Girl with Checkered Tablecloth, 1978
Etching and silkscreen
22 1/4 x 29 inches (56.5 x 73.7 cm)
Edition size unknown, only a few impressions made, 6 known APs

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Emma Amos
Secrets (4 parts), 1981
Etching, aquatint, chine collé and handmade paper with collage and hand weaving
21 x 20 3/4 inches (53.3 x 52.7 cm) each
43 x 42 1/2 inches (109.2 x 107.6 cm) (including spacing)
Edition of 15

This four-paneled etching on hand-made paper is distinguished by the weavings that Amos collaged onto her composition. This print marks an era in Amos’ career where she began including her own hand-woven fabrics in her paintings—an innovation that speaks to her boundary pushing practice as an artist.

Amos spins a sense of mystery in this work, as a woman peaks out at the viewer—her face duplicated in two places, her form interrupted by the multi-panel aspect of the work, her body covered in amorphous shapes and textiles that ambiguously served as the woman’s clothes. The woman here is deconstructed, her partially cloaked face beckoning the view to make sense of the puzzle she poses, hinging between abstraction and realism.

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Emma Amos
Josephine & The Mountain Gorilla (diptych), 1984
Monoprint, pencil, crayon
30 x 44 inches (76.2 x 111.8 cm) overall
30 x 22 inches (76.2 x 55.9 cm) each

In this print, Josephine Baker—the French-American icon, global star and arguably the most visible black entertainer of her time—stars as a new way for Amos to reconstruct blackness and femininity in her work. By depicting Baker’s elegant figure next to that of a gorilla, Amos reclaims the juxtaposition of black people and jungle animals—so often used in racist colonialist tropes to demean rather than celebrate. This work evokes the grace, beauty and strength of both woman and animal. Baker herself owned various wild animals, including a cheetah and a chimpanzee.

Capture d’écran (28)

Emma Amos
X Man, 1992
Monotype with photo transfer
30 x 22 inches (76.2 x 55.9 cm)
Edition of 4

X Man uses a photo transfer of a George Shivery photograph taken in the 1930s in either Mississippi or Tennessee, where he worked as a photographer. Set against a deep blue backdrop, Amos’ inclusion of her uncle Shivrey’s picture embeds her print with the historical and traumatic truth of segregation and pays homage to Shivrey's art as well. The X slashing across the print is reminiscent of the Confederate flag—a racist symbol Amos frequently incorporated in her own artistic vocabulary as a tool for protest and denunciation. Indeed, Amos has used the X slashing in her paintings and prints for over 50 years to indicate the erasure of women and black people from history.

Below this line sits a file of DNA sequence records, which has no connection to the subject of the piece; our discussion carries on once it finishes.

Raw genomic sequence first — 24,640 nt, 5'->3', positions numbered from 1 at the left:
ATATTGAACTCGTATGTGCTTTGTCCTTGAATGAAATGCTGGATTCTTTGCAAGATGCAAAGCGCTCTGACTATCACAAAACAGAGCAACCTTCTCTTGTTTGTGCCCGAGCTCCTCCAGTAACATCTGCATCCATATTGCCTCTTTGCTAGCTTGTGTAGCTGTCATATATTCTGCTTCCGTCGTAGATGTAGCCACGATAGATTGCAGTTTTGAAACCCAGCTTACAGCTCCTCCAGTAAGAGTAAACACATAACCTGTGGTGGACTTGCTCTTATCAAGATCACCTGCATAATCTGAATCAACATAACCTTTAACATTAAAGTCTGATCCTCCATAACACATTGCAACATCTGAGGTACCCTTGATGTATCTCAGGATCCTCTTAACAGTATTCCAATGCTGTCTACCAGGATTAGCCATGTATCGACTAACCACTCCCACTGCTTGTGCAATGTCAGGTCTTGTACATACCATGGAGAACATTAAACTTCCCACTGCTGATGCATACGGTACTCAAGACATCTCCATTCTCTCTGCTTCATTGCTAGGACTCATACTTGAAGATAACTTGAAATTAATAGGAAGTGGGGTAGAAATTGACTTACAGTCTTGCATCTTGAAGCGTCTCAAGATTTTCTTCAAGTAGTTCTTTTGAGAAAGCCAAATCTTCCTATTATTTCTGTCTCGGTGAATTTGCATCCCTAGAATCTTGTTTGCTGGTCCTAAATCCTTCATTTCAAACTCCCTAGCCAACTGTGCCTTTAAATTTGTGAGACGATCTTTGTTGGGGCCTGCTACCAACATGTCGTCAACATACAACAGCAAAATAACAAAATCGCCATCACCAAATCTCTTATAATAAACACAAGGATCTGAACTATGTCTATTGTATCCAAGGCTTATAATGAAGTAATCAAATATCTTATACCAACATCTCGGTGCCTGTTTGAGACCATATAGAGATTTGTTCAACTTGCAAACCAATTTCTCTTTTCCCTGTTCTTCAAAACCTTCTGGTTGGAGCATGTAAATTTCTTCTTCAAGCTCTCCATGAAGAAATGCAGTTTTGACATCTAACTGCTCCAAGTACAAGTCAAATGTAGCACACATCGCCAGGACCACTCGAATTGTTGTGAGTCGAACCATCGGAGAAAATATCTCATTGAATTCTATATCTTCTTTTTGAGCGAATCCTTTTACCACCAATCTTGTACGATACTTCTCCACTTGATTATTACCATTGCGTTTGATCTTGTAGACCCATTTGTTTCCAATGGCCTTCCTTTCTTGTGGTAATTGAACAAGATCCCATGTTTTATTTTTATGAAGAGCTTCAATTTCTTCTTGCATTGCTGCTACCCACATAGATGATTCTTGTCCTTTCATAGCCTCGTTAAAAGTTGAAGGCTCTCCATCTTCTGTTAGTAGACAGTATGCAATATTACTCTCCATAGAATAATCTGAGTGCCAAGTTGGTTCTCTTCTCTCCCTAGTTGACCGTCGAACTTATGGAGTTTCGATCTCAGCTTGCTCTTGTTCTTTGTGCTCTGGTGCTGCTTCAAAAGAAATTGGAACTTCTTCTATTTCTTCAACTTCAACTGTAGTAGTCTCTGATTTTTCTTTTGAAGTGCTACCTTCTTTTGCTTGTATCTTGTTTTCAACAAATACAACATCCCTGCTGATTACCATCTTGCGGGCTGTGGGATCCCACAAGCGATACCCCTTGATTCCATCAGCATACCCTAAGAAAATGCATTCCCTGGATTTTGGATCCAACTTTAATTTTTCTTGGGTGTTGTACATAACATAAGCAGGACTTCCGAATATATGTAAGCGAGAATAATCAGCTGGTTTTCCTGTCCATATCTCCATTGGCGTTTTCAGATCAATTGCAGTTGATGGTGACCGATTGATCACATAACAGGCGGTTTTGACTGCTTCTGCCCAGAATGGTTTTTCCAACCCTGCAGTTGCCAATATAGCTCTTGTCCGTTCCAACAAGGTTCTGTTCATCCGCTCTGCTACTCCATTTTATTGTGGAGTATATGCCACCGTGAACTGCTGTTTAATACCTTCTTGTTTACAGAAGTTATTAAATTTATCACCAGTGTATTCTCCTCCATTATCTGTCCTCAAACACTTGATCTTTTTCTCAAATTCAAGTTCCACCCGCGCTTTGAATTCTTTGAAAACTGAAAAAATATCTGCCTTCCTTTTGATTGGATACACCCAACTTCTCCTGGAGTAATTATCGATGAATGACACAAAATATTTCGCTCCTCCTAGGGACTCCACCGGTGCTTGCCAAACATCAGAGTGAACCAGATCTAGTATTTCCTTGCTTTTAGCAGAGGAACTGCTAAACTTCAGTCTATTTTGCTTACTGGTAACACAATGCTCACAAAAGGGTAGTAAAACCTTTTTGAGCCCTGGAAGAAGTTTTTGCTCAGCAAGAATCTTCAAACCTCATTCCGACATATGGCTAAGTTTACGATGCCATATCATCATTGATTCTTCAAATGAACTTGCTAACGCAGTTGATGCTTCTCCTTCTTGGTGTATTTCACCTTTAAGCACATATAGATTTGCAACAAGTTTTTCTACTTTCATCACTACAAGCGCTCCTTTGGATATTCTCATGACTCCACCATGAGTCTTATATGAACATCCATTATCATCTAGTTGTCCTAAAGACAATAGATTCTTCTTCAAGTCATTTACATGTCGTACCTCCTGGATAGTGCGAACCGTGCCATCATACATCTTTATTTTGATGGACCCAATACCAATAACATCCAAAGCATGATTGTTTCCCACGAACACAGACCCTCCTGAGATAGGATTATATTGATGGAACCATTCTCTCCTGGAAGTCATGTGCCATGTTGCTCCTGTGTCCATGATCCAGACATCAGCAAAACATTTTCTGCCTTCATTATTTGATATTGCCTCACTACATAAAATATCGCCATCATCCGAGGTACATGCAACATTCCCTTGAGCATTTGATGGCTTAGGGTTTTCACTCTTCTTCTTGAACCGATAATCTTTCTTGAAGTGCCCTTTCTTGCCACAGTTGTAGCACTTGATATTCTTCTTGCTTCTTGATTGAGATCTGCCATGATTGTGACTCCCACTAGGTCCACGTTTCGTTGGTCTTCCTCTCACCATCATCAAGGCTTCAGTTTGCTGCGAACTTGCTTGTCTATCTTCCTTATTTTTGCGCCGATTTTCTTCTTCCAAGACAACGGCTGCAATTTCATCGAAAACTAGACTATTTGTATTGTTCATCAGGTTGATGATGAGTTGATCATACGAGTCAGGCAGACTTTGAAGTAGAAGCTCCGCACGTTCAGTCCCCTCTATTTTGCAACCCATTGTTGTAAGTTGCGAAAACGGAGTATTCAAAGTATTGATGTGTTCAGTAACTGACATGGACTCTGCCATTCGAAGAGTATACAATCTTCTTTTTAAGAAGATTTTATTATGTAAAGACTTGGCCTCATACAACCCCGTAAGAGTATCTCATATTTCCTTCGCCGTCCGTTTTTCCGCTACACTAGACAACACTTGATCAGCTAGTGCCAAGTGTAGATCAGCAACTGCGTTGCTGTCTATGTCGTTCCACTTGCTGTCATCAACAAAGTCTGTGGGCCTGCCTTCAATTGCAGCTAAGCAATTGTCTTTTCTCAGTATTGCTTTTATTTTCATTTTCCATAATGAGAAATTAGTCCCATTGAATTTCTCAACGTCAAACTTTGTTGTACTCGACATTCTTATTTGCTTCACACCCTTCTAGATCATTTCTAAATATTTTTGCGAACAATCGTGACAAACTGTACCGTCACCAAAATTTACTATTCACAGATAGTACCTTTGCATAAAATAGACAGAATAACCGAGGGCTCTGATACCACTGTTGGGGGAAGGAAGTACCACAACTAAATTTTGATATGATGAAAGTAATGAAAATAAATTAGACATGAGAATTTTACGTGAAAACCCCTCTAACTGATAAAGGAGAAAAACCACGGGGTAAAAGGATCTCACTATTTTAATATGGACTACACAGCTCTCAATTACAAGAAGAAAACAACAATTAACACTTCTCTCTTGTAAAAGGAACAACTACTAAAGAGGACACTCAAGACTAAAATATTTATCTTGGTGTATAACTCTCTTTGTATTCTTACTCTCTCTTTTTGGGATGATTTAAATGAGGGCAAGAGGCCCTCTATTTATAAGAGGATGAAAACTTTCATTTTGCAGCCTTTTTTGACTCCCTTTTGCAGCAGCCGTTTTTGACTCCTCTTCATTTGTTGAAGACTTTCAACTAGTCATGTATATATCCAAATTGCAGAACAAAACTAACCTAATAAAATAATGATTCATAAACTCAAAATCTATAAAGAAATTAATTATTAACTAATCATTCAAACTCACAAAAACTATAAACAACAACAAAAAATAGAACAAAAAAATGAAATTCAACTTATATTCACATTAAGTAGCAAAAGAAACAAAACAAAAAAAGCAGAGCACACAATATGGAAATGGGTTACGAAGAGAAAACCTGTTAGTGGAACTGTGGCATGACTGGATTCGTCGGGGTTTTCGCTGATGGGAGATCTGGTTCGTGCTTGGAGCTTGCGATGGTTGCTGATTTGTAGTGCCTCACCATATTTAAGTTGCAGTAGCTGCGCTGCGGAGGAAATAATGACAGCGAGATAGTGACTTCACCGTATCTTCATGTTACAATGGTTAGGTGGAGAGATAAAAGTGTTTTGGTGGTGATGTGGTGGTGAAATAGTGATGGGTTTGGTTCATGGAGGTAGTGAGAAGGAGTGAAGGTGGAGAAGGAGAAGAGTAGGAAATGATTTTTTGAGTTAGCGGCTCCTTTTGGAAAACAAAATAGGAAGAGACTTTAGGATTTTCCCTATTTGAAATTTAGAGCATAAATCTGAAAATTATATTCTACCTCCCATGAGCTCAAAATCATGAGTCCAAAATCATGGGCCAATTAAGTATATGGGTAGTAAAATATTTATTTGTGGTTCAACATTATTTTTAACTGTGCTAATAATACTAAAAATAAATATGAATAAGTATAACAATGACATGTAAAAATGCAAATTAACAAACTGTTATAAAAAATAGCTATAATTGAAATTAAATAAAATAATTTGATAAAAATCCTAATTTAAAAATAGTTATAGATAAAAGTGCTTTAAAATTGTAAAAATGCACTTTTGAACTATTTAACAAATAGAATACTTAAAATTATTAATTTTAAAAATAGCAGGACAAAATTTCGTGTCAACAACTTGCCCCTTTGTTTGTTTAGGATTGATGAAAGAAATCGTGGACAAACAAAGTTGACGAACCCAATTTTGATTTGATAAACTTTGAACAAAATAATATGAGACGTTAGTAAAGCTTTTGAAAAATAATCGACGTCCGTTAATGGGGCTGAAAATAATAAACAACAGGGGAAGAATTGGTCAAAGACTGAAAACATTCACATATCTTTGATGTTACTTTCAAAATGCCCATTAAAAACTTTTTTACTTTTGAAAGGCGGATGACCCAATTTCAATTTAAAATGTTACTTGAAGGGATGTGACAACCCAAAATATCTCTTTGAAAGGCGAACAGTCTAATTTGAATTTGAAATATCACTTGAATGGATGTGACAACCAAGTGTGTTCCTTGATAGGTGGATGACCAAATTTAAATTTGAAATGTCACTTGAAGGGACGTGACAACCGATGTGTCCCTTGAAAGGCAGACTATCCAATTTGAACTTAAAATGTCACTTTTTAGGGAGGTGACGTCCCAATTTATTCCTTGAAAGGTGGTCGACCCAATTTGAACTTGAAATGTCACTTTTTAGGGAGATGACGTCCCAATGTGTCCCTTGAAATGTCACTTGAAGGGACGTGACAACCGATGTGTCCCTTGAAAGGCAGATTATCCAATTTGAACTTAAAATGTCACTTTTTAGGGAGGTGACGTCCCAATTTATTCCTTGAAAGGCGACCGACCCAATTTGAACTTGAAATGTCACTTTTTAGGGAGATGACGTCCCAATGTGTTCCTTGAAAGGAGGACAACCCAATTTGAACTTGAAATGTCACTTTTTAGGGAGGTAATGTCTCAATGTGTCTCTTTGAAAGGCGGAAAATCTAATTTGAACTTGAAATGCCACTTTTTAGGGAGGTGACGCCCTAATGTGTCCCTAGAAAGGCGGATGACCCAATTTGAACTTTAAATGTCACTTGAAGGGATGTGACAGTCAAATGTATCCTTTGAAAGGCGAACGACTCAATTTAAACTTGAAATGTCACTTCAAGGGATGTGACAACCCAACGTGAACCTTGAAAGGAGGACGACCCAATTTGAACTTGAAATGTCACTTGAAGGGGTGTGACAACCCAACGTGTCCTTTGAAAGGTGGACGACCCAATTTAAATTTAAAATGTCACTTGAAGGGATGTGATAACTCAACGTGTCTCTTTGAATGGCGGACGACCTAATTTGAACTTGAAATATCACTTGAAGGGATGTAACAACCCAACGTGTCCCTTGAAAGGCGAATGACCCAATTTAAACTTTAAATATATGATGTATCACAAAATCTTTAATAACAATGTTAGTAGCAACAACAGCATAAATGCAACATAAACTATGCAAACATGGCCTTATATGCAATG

Capture d’écran (30)

Emma Amos
Classic and Universal (diptych), 1995
Unique, photo transfer and oil
20 x 52 inches (50.8 x 132 cm) overall
20 x 26 inches (50.8 x 66 cm) each

Capture d’écran (31)

Emma Amos
Baby (diptych), 2001
Unique stencil printed on fabric with woven African fabric border
Woman: 61 x 26 3/4 inches (154.9 x 67.9 cm)
Man: 61 1/2 x 35 1/4 inches (156.2 x 89.5 cm)

Capture d’écran (32)

Emma Amos
Beauty (retirage), 2001
Unique, oil on rice paper
65 1/2 x 46 inches (166.4 x 116.9 cm)

Beauty (retirage) is a print impression taken from another print. Amos first used the stunning almost life-size silhouette visible in this oil on rice paper in Baby (diptych), where she used lithographic ink on felt. She then took an impression (a retirage) of Baby’s isolated female figure to create this—a depiction that seems so effortless, the woman’s silhouette looks like she was caught mid-dance.